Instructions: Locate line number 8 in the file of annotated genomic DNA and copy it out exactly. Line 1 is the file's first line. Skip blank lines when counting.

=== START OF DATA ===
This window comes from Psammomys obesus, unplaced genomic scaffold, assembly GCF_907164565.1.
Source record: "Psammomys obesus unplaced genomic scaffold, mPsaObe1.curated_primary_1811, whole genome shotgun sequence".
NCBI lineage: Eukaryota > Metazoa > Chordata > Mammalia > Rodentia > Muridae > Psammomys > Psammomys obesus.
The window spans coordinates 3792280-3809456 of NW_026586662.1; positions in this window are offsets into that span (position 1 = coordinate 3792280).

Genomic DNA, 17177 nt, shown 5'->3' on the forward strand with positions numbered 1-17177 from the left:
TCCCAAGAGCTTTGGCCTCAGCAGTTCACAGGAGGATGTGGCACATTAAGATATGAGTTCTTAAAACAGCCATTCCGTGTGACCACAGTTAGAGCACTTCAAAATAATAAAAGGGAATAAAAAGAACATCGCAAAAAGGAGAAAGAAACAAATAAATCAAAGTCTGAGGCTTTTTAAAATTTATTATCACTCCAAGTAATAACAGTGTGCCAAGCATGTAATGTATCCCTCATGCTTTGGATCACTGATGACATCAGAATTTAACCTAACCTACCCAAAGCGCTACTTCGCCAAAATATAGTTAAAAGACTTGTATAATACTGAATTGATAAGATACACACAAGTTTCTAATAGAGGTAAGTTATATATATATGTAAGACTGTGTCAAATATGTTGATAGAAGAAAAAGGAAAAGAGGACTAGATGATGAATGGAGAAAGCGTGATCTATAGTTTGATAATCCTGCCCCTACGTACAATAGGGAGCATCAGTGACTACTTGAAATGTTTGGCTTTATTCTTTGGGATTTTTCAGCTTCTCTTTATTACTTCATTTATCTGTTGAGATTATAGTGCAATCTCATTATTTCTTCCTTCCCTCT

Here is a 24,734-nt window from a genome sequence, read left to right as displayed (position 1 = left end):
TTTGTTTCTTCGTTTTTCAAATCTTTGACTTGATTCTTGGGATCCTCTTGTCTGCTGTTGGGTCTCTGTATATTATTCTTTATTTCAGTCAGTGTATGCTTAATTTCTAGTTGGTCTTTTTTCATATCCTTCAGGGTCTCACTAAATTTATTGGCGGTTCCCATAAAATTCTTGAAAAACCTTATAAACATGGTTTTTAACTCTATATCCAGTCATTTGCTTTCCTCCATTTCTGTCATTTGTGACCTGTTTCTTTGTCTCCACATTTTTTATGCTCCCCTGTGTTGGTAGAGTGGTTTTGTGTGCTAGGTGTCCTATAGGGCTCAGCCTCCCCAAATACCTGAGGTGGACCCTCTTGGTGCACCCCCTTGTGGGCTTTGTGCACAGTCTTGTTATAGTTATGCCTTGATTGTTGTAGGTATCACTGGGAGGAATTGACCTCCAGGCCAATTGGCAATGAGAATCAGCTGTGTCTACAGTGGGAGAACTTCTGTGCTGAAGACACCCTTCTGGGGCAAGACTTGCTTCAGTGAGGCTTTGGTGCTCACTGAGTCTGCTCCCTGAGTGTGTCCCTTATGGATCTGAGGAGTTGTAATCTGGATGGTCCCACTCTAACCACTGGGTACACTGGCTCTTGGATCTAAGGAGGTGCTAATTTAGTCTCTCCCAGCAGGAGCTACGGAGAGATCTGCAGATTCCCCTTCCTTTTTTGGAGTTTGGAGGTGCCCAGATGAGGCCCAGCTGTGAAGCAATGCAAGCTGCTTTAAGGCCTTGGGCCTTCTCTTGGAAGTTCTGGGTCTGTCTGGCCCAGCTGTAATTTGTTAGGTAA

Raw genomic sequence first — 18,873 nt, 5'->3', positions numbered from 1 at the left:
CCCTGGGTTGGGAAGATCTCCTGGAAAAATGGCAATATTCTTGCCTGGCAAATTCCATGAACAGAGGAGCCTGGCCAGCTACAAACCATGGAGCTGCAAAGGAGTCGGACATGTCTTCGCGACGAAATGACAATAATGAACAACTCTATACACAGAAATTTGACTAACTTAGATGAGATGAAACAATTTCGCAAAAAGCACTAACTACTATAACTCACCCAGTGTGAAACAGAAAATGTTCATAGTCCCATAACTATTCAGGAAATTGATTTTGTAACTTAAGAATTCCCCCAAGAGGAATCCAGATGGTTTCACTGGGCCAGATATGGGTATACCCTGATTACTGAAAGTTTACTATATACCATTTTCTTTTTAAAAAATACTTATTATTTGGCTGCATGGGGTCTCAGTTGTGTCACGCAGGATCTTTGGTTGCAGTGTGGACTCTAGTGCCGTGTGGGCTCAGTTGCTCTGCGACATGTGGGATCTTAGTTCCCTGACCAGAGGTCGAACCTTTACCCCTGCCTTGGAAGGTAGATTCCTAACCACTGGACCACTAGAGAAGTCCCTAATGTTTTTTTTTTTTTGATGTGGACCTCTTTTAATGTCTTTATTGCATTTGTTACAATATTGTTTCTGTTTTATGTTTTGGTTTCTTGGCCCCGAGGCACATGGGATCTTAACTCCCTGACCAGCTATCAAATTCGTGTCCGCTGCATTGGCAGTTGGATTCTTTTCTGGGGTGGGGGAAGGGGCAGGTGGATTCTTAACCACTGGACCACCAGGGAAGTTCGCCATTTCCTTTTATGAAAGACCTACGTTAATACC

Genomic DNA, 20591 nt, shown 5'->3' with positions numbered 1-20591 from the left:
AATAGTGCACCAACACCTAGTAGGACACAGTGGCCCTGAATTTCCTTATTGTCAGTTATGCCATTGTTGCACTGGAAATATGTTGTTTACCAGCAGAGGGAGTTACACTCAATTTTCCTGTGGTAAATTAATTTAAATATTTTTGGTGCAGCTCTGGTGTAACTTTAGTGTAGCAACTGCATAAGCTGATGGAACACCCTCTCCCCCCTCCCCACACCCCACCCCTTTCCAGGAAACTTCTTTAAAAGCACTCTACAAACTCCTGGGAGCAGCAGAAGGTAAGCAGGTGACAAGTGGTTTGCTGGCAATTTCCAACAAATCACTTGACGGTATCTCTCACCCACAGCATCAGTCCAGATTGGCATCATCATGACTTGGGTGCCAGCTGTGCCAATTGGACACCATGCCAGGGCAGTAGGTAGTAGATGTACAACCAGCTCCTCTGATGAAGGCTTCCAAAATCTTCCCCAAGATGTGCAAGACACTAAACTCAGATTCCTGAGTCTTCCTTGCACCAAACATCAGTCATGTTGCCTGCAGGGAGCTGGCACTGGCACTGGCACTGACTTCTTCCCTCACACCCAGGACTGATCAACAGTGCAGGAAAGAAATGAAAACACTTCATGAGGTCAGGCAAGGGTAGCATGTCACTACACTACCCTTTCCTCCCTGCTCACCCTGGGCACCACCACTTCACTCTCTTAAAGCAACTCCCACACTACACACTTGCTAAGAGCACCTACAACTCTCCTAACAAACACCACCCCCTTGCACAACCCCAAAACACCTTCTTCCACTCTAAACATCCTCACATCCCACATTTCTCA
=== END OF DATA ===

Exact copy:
TTTGTTTCTTCGTTTTTCAAATCTTTGACTTGATTCTTGGGATCCTCTTGTCTGCTGTTGGGTCTCTGTATATTATTCTTTATTTCAGTCAGTGTATGCTTAATTTCTAGTTGGTCTTTTTTCATATCCTTCAGGGTCTCACTAAATTTATTGGCGGTTCCCATAAAATTCTTGAAAAACCTTATAAACATGGTTTTTAACTCTATATCCAGTCATTTGCTTTCCTCCATTTCTGTCATTTGTGACCTGTTTCTTTGTCTCCACATTTTTTATGCTCCCCTGTGTTGGTAGAGTGGTTTTGTGTGCTAGGTGTCCTATAGGGCTCAGCCTCCCCAAATACCTGAGGTGGACCCTCTTGGTGCACCCCCTTGTGGGCTTTGTGCACAGTCTTGTTATAGTTATGCCTTGATTGTTGTAGGTATCACTGGGAGGAATTGACCTCCAGGCCAATTGGCAATGAGAATCAGCTGTGTCTACAGTGGGAGAACTTCTGTGCTGAAGACACCCTTCTGGGGCAAGACTTGCTTCAGTGAGGCTTTGGTGCTCACTGAGTCTGCTCCCTGAGTGTGTCCCTTATGGATCTGAGGAGTTGTAATCTGGATGGTCCCACTCTAACCACTGGGTACACTGGCTCTTGGATCTAAGGAGGTGCTAATTTAGTCTCTCCCAGCAGGAGCTACGGAGAGATCTGCAGATTCCCCTTCCTTTTTTGGAGTTTGGAGGTGCCCAGATGAGGCCCAGCTGTGAAGCAATGCAAGCTGCTTTAAGGCCTTGGGCCTTCTCTTGGAAGTTCTGGGTCTGTCTGGCCCAGCTGTAATTTGTTAGGTAA